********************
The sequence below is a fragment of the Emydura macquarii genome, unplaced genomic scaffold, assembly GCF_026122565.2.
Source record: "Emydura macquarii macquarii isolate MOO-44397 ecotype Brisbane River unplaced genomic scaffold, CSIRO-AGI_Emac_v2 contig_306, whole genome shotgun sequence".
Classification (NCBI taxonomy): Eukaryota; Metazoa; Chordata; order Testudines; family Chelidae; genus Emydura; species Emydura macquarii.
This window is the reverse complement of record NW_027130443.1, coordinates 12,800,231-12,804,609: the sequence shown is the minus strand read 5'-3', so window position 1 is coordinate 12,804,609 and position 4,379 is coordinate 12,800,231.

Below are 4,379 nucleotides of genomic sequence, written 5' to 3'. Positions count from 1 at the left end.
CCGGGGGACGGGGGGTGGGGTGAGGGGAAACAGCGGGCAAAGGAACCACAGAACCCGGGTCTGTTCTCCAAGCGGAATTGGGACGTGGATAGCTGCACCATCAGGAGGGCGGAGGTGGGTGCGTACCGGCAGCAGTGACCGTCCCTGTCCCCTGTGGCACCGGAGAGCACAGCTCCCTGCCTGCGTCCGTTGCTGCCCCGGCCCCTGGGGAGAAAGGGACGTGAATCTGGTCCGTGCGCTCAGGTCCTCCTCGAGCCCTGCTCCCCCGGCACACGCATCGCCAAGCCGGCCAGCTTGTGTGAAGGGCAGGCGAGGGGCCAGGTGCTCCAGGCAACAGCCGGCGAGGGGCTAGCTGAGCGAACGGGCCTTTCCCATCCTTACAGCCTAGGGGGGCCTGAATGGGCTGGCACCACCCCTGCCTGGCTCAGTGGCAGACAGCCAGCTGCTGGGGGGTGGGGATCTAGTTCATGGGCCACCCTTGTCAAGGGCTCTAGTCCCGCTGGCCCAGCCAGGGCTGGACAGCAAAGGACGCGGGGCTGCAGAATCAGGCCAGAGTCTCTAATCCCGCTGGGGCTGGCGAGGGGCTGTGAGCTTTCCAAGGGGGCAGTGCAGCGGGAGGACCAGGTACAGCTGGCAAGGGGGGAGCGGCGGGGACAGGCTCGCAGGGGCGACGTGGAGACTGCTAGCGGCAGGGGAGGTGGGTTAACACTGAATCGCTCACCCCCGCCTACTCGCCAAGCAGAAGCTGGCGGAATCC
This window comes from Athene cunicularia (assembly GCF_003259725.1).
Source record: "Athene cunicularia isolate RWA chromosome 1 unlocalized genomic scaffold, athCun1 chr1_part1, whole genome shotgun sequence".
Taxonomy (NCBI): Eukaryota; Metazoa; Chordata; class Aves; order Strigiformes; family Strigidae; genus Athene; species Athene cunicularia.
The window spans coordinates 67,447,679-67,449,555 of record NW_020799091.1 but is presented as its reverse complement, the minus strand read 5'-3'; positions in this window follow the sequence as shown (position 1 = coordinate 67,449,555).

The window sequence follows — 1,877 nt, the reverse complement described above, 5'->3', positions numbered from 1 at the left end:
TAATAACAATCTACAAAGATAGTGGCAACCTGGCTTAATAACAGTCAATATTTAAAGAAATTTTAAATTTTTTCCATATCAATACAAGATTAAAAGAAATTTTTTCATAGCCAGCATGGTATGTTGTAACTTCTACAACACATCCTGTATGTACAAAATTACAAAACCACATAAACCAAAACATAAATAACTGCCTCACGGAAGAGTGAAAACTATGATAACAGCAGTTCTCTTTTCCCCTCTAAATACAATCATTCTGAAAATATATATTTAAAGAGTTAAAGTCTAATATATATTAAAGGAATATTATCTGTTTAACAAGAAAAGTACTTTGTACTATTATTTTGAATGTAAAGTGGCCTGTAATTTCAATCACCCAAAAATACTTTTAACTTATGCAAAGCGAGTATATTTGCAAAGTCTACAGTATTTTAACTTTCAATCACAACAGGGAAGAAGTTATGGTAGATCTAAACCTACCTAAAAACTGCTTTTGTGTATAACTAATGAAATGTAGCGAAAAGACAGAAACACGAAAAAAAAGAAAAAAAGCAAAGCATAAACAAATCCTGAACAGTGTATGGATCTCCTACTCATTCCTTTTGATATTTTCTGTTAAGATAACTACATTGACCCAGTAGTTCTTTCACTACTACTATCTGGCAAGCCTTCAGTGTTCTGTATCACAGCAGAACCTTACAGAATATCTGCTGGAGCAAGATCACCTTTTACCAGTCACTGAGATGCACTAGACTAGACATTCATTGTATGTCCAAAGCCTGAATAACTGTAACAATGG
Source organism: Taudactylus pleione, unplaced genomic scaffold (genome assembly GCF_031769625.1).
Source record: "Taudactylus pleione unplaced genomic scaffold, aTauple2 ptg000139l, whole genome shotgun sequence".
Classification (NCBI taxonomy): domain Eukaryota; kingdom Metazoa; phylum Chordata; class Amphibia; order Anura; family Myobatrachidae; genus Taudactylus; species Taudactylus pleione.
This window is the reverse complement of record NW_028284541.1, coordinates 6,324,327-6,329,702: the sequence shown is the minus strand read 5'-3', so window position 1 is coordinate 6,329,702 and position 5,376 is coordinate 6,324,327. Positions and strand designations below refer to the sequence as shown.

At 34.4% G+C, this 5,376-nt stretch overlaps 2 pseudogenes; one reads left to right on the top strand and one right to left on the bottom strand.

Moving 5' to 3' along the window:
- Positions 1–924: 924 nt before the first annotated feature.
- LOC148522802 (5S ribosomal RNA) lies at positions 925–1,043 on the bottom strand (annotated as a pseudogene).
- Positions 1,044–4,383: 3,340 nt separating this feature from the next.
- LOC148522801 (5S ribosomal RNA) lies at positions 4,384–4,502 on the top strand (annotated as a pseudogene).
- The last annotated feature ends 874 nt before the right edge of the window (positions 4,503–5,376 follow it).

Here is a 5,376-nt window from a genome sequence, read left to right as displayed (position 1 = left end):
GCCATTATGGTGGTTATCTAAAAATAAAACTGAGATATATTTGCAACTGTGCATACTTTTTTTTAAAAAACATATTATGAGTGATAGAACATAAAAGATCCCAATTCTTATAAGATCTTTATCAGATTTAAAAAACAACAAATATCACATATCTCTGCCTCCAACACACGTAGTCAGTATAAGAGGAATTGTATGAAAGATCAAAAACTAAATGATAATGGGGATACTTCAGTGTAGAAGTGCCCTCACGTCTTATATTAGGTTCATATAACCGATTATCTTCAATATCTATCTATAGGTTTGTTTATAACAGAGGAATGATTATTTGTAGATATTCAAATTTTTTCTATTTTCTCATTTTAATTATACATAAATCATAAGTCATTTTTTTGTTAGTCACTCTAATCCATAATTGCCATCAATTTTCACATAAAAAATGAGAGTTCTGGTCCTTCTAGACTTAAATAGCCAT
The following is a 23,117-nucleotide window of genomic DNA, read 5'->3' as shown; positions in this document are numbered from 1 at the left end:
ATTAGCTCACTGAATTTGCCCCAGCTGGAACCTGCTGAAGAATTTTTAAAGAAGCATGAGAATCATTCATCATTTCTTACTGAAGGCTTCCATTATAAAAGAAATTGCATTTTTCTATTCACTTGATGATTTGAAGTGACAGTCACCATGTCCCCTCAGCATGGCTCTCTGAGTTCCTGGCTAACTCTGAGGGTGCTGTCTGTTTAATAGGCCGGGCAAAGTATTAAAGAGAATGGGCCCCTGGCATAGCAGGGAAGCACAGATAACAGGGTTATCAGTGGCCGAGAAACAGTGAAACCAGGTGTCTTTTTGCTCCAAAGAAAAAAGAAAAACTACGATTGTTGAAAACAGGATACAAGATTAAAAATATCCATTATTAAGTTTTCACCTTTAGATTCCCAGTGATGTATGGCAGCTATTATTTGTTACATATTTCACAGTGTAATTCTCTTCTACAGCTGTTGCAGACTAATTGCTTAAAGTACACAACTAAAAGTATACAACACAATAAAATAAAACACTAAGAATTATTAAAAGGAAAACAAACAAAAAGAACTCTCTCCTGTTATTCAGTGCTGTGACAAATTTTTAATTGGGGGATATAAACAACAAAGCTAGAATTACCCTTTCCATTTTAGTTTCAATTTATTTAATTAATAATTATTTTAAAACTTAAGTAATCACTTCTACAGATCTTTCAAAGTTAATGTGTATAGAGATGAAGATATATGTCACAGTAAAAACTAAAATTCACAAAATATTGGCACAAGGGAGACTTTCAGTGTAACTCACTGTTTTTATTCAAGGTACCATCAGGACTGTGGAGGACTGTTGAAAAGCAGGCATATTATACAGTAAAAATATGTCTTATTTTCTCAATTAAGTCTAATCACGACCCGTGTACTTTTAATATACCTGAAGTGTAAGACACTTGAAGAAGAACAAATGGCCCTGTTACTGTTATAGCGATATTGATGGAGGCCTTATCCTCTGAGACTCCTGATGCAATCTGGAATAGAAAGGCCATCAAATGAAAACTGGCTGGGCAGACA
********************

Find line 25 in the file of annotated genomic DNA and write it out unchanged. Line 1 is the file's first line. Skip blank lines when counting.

GCCATTATGGTGGTTATCTAAAAATAAAACTGAGATATATTTGCAACTGTGCATACTTTTTTTTAAAAAACATATTATGAGTGATAGAACATAAAAGATCCCAATTCTTATAAGATCTTTATCAGATTTAAAAAACAACAAATATCACATATCTCTGCCTCCAACACACGTAGTCAGTATAAGAGGAATTGTATGAAAGATCAAAAACTAAATGATAATGGGGATACTTCAGTGTAGAAGTGCCCTCACGTCTTATATTAGGTTCATATAACCGATTATCTTCAATATCTATCTATAGGTTTGTTTATAACAGAGGAATGATTATTTGTAGATATTCAAATTTTTTCTATTTTCTCATTTTAATTATACATAAATCATAAGTCATTTTTTTGTTAGTCACTCTAATCCATAATTGCCATCAATTTTCACATAAAAAATGAGAGTTCTGGTCCTTCTAGACTTAAATAGCCAT